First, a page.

In this example we will perform a similar update; however, we will be updating 3 different rows: AW00012594, AW00012595, AW00012598.

SESSION 57:
begin transaction
update CustomerTest
set ModifiedDate = getdate()
where accountnumber = 'AW00012594'

SESSION 62:
begin transaction
update CustomerTest
set ModifiedDate = getdate()
where accountnumber = 'AW00012598'

Session 62 now hangs.  We’ll look at the output of sys.dm_exec_requests to see why this session is hanging.

select session_id, blocking_session_id, wait_type, wait_resource from sys.dm_exec_requests where session_id = 62

Session 57 is blocking session 62 despite the two sessions updating different rows.  Also note it is waiting on a page lock.

Let’s take a look at the execution plan this query is taking.  We can do this by getting the plan handle from sys.dm_exec_requests.

select CONVERT(XML, b.query_plan) from sys.dm_exec_requests a cross apply sys.dm_exec_text_query_plan(a.plan_handle, a.statement_start_offset, a.statement_end_offset) b where a.session_id = 62

Click on the XML to bring up the plan:

As you can see the CustomerTest clustered index is being scanned.  This is the result of us dropping the index.

We still haven’t generated the deadlock. Let’s perform one more update on session 57:
update CustomerTest
set ModifiedDate = getdate()
where accountnumber = 'AW00012595'

Session 57 updated successfully, but this occurred after session 62 received a deadlock error and as a result had its transaction rolled back.

Since a deadlock occurred, we can try collecting it from the system health event session.  The system health event session is an Extended Events session that is installed by default starting with SQL Server 2008 on.  Unfortunately, there is a bug in the SQL Server 2008 and SQL Server 2008 R2 ring buffer that makes these inaccurate sources of data for deadlock traces.  If you are on these versions I’d suggest enabling Trace flag 1222 in order to write the deadlock traces to the sql error log – or you can create an XE file target for the system health event session that mimics the one that comes with SQL Server 2012 (I’ll create a future post on how to do this).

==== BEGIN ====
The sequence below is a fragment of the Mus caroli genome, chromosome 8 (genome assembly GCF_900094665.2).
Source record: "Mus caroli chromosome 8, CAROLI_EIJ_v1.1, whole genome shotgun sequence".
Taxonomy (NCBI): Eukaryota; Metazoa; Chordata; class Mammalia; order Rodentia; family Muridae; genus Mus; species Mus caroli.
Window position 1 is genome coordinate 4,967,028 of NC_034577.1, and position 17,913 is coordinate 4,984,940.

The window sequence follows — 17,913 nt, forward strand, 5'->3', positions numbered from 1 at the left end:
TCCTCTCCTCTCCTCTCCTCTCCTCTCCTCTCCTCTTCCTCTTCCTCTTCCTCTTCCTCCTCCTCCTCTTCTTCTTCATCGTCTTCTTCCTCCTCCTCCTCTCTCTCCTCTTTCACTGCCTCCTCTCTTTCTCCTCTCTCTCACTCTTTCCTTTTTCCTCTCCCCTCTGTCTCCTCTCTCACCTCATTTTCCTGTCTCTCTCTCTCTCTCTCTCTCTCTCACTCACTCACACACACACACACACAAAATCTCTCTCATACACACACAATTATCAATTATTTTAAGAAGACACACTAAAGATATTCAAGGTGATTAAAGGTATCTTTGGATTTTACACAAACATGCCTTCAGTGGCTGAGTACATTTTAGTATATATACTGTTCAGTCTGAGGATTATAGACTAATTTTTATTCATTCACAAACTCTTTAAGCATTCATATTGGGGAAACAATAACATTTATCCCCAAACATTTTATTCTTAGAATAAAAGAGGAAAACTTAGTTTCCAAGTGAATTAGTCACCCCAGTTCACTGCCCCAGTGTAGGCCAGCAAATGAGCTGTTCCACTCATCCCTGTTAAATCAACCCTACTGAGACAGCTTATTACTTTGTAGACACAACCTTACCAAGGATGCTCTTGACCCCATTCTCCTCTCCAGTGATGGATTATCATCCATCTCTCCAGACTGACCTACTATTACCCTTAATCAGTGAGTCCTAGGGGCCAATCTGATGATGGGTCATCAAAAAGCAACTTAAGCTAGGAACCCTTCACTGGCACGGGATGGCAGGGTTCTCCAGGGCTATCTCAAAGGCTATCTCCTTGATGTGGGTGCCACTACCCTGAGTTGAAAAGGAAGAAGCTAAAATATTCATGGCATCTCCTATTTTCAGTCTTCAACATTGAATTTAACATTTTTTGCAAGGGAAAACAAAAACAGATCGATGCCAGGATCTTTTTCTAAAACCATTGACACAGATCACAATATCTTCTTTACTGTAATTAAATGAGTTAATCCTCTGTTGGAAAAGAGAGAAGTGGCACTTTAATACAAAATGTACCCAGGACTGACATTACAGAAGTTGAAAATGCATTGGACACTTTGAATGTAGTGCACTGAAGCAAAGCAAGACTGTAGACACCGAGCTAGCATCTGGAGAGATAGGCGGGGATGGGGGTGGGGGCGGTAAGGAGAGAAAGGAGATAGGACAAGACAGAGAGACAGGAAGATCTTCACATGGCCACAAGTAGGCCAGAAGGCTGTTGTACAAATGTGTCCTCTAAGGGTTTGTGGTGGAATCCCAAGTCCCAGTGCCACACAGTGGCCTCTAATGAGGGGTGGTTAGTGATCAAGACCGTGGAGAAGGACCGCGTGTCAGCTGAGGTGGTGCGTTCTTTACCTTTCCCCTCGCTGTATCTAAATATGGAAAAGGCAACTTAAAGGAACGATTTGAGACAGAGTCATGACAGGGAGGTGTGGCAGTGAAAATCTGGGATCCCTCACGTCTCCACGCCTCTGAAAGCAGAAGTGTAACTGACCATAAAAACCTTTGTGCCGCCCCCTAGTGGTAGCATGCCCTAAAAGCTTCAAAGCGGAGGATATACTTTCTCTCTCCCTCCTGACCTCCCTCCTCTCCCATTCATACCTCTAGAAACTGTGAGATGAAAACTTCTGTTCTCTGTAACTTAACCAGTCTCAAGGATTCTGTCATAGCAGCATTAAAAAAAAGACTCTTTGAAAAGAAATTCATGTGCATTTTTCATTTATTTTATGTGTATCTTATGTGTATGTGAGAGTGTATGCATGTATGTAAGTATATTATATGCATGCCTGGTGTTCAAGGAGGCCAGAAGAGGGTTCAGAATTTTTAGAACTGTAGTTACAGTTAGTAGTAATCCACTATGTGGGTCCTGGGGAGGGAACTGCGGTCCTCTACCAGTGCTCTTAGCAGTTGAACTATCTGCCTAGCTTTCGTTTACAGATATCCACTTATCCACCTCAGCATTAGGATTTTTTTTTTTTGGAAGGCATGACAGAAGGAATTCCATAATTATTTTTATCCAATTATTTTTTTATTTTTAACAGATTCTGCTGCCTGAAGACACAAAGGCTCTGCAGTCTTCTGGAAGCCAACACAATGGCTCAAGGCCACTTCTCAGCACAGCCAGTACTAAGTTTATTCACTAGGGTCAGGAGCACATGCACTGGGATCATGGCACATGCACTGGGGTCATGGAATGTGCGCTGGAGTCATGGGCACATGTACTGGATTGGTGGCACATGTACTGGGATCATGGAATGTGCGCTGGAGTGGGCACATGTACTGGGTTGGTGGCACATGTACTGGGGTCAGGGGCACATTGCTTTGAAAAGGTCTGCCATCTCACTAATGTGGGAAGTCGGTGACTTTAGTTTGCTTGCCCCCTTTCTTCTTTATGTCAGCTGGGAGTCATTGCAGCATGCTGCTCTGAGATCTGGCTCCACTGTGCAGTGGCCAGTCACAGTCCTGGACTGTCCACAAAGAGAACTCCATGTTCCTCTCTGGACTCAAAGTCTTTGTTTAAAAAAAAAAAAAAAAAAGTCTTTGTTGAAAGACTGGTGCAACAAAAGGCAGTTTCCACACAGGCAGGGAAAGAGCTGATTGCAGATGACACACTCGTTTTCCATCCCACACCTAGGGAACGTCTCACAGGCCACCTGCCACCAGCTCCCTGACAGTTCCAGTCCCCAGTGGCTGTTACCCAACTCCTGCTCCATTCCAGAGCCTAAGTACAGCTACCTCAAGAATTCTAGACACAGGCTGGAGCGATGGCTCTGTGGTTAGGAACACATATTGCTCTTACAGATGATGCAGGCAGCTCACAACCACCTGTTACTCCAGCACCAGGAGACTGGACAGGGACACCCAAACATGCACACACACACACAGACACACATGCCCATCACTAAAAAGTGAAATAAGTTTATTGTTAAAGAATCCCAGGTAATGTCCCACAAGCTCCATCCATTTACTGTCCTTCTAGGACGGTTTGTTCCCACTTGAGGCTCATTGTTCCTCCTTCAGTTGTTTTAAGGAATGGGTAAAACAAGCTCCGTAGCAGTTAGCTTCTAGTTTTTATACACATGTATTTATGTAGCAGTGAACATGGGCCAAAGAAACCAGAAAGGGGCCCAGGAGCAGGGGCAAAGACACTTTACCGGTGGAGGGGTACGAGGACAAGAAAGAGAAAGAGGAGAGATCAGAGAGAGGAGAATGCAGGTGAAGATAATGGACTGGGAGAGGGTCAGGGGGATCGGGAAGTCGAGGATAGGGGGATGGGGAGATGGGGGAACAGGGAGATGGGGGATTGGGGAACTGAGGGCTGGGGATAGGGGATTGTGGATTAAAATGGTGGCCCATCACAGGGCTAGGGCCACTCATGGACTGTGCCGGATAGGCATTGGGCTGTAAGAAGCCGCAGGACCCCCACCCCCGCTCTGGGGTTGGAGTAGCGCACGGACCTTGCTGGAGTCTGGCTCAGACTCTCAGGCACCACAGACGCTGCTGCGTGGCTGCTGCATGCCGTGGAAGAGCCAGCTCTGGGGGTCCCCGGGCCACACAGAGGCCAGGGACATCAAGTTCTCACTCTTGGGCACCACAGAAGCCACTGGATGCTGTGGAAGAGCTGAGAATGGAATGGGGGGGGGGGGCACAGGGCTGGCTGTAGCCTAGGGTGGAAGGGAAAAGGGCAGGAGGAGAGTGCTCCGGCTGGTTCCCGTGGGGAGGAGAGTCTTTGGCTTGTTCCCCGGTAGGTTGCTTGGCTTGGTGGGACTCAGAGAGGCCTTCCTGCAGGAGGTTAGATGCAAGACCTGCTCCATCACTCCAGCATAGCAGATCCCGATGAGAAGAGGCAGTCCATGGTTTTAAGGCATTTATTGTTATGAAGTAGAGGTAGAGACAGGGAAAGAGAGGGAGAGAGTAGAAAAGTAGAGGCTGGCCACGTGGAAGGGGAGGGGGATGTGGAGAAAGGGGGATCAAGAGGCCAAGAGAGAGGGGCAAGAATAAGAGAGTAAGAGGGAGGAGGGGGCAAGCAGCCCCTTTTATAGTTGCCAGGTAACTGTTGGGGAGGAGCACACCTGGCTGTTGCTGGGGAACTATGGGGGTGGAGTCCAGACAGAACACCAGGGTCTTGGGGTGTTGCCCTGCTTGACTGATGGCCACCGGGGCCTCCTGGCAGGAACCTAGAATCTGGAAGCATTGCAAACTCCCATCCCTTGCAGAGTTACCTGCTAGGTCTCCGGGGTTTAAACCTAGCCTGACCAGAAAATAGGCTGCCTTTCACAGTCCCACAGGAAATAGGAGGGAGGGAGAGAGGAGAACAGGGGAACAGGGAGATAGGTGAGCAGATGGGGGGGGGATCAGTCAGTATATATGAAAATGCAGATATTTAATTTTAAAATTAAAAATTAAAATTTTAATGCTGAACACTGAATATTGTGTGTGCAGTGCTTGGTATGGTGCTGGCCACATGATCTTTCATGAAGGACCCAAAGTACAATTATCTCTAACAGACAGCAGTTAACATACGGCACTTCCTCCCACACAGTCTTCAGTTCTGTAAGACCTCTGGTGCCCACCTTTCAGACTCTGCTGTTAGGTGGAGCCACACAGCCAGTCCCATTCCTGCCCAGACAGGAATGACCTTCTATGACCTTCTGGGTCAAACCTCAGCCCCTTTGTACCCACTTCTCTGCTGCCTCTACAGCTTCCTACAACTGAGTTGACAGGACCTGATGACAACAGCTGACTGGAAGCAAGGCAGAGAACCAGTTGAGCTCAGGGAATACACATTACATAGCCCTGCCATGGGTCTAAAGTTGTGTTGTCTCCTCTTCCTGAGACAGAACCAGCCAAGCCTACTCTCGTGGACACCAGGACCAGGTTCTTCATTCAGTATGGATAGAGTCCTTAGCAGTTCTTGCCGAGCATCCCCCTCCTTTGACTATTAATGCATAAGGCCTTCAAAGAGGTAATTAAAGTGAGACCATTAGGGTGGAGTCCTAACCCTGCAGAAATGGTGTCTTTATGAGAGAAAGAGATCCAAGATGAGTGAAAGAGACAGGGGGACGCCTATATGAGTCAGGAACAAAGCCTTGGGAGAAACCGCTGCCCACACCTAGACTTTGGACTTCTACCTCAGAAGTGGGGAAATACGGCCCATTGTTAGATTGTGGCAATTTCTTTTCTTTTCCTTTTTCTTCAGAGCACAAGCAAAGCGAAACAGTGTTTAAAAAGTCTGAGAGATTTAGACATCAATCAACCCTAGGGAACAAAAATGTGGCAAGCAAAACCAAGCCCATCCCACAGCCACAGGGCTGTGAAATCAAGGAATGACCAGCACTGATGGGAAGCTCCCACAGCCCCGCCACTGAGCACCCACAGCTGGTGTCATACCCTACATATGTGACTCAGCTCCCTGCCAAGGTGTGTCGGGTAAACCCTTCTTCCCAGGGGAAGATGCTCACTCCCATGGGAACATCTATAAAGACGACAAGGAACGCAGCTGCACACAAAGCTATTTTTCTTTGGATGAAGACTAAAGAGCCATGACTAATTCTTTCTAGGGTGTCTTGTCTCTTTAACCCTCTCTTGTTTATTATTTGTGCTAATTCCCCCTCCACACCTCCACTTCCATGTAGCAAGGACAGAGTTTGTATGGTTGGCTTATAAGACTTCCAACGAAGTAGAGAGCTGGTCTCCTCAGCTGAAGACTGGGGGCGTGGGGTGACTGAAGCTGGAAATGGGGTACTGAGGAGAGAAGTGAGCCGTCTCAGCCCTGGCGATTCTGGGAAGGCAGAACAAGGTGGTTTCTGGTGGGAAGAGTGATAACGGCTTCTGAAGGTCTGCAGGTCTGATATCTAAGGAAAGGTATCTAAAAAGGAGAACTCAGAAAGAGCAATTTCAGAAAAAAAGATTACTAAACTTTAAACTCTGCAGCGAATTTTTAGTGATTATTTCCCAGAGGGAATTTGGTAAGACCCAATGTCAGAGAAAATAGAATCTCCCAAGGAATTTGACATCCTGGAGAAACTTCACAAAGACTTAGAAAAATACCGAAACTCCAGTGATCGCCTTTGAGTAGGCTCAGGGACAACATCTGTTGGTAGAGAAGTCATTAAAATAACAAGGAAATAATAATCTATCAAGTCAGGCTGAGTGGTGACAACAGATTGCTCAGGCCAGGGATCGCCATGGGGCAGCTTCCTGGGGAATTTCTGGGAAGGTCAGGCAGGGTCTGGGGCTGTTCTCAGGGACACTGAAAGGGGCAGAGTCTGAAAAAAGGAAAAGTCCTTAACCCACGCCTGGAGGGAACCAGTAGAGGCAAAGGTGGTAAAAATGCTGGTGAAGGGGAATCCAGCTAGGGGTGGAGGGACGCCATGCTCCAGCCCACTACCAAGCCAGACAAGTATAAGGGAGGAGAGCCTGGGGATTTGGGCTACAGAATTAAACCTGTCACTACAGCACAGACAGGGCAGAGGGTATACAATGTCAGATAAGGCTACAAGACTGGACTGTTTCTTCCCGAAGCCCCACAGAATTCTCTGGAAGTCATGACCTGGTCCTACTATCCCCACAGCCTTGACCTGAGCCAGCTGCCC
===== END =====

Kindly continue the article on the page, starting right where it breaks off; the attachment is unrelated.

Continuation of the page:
For SQL Server 2012 and later, I would suggest finding the deadlock in the system health session by using the file target (as opposed to the ring buffer). This query won’t work in SQL Server 2008 or 2008 R2.

SELECT
object_name, CONVERT(XML, event_data), file_name, file_offset
FROM sys.fn_xe_file_target_read_file('*.xel', NULL, NULL, NULL)
where object_name = 'xml_deadlock_report'

There is a lag in when the system health session flushes to file, as a result the deadlock might not appear immediately.

From looking at the XML in the deadlock trace there are a couple areas we want to focus on:  

First make note, there are three processes (i.e. sessions) in this deadlock trace. Each process is contained within a <process> element in the trace.  Also make note that all of these are contending for page locks.  This is a clue that the lock issue is possibly plan related.  With this in mind we should probably get the execution plan for each of the statements involved.